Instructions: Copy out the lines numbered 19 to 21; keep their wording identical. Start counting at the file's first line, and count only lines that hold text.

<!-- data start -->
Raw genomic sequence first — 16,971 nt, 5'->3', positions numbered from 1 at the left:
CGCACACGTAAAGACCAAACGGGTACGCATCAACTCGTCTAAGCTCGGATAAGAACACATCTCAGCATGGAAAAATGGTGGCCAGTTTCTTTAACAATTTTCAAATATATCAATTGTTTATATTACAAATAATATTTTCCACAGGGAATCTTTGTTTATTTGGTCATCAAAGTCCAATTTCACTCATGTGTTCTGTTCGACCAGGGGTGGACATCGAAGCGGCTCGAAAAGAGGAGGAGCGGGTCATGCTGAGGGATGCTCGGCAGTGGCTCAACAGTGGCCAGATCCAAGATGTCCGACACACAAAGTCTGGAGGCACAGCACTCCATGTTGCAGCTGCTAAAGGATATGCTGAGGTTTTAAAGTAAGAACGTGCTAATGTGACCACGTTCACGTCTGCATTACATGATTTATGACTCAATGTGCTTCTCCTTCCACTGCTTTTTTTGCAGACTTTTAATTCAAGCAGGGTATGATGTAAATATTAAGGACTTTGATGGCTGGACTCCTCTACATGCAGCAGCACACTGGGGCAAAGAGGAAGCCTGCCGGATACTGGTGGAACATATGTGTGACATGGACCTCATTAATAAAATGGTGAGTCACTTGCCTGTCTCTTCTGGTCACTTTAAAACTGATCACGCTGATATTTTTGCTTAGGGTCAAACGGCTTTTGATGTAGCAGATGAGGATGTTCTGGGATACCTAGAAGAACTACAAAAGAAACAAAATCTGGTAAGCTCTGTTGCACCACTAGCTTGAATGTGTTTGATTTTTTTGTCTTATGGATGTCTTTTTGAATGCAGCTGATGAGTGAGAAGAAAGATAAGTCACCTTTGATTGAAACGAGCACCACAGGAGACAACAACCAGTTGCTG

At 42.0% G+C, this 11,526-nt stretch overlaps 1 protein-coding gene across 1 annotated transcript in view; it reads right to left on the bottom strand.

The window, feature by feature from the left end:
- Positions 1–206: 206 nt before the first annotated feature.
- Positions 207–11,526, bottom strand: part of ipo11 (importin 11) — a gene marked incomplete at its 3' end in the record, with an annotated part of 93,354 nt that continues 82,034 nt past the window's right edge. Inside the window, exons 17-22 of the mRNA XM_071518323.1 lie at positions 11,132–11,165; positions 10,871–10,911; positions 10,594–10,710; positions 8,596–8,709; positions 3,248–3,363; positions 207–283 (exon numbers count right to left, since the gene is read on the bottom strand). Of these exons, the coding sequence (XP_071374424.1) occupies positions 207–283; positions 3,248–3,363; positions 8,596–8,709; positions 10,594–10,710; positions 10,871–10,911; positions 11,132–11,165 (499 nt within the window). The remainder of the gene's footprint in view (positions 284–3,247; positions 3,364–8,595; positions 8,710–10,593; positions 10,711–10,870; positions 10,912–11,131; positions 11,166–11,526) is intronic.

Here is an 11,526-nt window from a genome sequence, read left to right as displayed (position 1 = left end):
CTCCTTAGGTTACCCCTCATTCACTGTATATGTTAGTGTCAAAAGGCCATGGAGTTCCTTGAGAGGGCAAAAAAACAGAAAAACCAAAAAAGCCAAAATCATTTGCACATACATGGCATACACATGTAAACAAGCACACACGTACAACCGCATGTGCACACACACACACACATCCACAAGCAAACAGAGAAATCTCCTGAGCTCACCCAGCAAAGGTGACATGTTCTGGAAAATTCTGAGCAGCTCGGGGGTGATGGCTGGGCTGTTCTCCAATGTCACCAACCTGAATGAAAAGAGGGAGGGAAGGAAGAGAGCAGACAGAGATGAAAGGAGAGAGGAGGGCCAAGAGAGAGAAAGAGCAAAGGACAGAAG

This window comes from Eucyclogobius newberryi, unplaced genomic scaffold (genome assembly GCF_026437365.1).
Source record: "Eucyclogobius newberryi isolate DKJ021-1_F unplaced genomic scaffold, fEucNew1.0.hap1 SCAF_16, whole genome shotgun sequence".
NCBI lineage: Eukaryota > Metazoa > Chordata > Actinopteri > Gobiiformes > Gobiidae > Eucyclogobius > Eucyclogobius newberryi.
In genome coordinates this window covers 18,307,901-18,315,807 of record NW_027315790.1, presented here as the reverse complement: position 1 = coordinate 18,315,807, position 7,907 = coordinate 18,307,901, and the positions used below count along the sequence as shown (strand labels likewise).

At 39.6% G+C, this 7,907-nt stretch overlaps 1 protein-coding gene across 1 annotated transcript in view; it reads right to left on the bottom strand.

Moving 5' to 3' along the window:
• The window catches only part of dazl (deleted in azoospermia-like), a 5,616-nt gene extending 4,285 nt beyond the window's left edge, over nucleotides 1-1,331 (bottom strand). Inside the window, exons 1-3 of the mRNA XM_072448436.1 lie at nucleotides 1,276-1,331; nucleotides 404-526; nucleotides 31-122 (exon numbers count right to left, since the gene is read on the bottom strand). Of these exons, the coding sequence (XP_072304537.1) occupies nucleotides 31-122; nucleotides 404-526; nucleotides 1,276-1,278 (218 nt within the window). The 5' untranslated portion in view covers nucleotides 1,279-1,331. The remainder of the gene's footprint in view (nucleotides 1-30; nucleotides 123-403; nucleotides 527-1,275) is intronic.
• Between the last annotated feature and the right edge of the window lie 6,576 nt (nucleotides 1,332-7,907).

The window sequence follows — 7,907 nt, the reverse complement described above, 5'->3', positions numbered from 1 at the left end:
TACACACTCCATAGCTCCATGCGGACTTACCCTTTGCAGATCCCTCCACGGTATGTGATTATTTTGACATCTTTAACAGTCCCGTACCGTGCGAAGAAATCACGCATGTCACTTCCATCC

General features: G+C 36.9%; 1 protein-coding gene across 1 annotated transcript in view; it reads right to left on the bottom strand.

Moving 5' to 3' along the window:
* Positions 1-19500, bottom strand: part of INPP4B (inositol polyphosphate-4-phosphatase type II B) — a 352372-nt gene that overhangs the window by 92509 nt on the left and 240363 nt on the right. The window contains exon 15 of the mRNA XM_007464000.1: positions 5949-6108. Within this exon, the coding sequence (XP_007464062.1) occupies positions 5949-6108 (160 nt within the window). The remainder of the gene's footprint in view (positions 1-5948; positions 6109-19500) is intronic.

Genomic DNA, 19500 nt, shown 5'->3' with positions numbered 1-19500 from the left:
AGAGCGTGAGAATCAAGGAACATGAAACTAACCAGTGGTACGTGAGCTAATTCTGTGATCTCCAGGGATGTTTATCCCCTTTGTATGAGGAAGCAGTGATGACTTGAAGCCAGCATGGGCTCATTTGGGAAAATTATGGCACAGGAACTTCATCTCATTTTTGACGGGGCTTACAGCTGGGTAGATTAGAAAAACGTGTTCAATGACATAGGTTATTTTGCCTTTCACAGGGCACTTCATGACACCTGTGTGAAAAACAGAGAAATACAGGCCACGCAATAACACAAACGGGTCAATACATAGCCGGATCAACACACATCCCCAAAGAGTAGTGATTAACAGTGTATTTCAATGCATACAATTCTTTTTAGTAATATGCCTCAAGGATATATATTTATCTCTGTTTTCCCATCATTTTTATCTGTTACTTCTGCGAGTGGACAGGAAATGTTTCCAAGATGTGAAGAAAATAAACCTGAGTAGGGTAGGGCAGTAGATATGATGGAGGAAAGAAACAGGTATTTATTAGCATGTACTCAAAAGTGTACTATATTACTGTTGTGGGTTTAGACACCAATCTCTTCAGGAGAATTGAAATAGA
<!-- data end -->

General features: G+C 36.9%; 1 protein-coding gene across 1 annotated transcript in view; it reads right to left on the bottom strand.

Moving 5' to 3' along the window:
* Positions 1-19500, bottom strand: part of INPP4B (inositol polyphosphate-4-phosphatase type II B) — a 352372-nt gene that overhangs the window by 92509 nt on the left and 240363 nt on the right. The window contains exon 15 of the mRNA XM_007464000.1: positions 5949-6108. Within this exon, the coding sequence (XP_007464062.1) occupies positions 5949-6108 (160 nt within the window). The remainder of the gene's footprint in view (positions 1-5948; positions 6109-19500) is intronic.